Mean-Tested Compensation Fund and Regional differences
I have reached a certain level of my graduate life where I need to sort out my writings: less of free-style blog-posts, and more serious, academic papers. I guess from now on I might be less inclined to argue forcefully on economic issues, and the reader can make up their mind as to the need to present such and such argument for such and such claim.
Last post was about a simple and relatively inexpensive scheme designed to induce a mechanism design such that only those households below the median income to genuinely benefit from the subsidy, so as to avoid an excessive compensation whose actual beneficiaries are those at the top. The idea is to look at the median consumption, subsidize it, and provide a commensurate cash relief to any household claiming it. Hopefully, the wealthiest would back away from the scheme, since that would mean a drastic reduction in their consumption habits, and each would pay the true relative price of their consumption bundle.
This post deals with the finer details of such program; the idea is to identify regional means of consumption, hopefully their median consumption, and from then on apply the same method nationwide; the argument behind the region-based discrimination is obviously is its cost-efficiency: a nationwide median understates the discrepancies between regions, just as a mean does – you might understand it as an average median, which brings equal problems in terms of mechanism design strategy-proofness. And based on the figures provided by HCP, we do observe a great deal of discrepancies, which signals to a lower cost for cash-relief.
According to HCP’s “Comptes régionaux PIB régional et dépenses de consommation afinale des ménages“, Grand Casablanca and Rabat regions account for 35% of total GDP, but only 26.4%. The 9% discrepancy captures what might be construed as a typical illustration of Keynes’ consumption function: richer households tend to consume less relative to their output, and they are likely to devote less of their new income when it grows (the so-called marginal propensity of consumption) But still, two regions out of 16 account for the fifth of household consumption in Morocco means a reasonable claim can be made as to the distribution of actual recipient of the Compensation Fund subsidies. As a matter of fact, the subsidies goes to the wealthiest households in metropolitan areas, whose relative consumption to household is significantly lower compared to nationwide figures; in absolute terms though, the average Casawi household consumes twice as much as their opposite number in Taza or Alhuceimas.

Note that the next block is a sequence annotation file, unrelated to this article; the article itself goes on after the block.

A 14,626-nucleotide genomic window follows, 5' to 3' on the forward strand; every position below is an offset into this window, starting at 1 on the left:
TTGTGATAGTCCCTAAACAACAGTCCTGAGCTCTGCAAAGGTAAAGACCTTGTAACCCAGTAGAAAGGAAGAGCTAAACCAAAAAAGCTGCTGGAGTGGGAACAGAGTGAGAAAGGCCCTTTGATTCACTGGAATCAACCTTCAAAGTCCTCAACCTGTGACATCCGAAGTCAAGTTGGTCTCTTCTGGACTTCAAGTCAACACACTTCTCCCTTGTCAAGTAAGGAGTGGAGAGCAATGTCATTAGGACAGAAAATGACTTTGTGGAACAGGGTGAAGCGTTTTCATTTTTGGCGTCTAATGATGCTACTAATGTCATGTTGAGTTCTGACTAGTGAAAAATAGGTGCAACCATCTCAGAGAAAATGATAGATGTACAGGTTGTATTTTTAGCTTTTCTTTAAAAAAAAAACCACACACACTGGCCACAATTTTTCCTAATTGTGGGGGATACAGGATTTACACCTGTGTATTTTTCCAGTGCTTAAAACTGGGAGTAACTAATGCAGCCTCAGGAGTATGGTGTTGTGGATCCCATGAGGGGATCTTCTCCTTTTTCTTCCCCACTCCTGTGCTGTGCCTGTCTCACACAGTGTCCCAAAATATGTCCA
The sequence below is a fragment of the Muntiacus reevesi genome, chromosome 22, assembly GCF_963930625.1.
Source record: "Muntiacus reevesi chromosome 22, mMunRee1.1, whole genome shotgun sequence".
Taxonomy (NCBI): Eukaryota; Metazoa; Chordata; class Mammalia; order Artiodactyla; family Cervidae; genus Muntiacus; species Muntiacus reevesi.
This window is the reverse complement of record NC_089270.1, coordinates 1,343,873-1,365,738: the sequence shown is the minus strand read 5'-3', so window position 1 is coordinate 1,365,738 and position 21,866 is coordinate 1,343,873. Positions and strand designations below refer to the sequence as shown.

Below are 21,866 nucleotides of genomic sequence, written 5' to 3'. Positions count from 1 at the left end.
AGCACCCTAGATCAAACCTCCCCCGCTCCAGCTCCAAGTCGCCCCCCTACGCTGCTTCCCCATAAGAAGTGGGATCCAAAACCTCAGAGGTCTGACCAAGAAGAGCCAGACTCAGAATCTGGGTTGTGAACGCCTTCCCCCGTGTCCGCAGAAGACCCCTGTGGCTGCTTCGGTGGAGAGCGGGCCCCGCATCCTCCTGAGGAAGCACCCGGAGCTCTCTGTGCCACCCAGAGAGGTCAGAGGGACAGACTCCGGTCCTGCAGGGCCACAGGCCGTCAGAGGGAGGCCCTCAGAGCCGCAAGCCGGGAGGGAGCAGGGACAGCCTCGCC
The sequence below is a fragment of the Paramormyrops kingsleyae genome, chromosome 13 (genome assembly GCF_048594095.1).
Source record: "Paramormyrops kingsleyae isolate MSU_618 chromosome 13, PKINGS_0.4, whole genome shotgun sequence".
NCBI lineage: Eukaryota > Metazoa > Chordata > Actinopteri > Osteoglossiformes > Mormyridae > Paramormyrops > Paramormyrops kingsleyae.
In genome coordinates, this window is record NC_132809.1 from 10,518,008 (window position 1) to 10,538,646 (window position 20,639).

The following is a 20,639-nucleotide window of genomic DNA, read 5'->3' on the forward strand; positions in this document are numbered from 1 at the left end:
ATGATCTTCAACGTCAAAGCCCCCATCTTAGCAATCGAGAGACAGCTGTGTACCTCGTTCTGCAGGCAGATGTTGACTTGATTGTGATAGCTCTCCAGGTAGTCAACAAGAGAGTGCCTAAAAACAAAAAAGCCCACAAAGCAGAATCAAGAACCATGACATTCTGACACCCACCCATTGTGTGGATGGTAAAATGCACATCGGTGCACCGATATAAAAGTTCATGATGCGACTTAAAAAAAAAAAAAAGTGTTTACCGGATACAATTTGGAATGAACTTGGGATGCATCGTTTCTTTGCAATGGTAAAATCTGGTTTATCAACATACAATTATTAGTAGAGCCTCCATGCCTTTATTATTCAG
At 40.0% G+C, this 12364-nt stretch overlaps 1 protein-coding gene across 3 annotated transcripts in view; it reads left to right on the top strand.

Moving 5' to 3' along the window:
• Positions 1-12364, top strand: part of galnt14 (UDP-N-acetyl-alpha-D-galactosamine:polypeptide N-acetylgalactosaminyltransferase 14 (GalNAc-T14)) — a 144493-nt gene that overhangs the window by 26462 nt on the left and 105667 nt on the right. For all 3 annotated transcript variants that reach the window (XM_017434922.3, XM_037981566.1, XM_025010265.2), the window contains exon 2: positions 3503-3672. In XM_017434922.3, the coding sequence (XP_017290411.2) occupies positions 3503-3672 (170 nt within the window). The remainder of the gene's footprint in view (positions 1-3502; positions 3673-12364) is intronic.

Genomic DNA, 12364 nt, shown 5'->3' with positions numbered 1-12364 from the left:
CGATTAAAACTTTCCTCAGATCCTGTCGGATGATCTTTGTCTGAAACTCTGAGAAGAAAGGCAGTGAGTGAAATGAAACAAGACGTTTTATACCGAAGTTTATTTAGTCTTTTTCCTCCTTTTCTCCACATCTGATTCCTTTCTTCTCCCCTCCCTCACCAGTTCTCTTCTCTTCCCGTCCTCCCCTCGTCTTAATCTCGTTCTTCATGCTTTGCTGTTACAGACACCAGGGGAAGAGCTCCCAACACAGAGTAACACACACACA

The median regional household consumption is in the neighbour of 93,760 dirhams per annum, with extreme values as high as 139,810 in Rabat-Salé-Zemmour and as low as 72,460 dirhams per household in the Gharb.
The scheme would provide cash relief on the basis of the regional median household, with those below the median benefiting up to 2,700 dirhams in excess, precisely because they can claim higher levels than their actual consumption, a significant enhancement for their purchasing power.
On the other hand, those above the median would have to sacrifice more than 25,000 dirhams of consumption to be eligible for that cash-relief scheme, something that represents a net loss of 21% of their current consumption. The arbitrage left to the upper households is pretty straight forward: either accept to lose 21% of their current consumption immediately, or accept to pay a higher price gradually.
On the basis of a 60% population eligible for the cash-relief system, the net cost for the Compensation Fund would be valued at around 25,5Bn dirhams, 400 Million dirhams less than the nationwide-based median consumption bundle. This is the best evidence yet that local standards are best in determining the weighted-average median consumption bundle on the basis of which households are eligible for the cash relief scheme. These figures are based on 2011 estimates, which explains the discrepancies with respect to the figures put up in the latest post, since these are 2010 estimates. This means that the cost of the Subsidy fund can be maintained constant in real terms, i.e. relative to inflation, but also with respect to the nationwide GNI growth.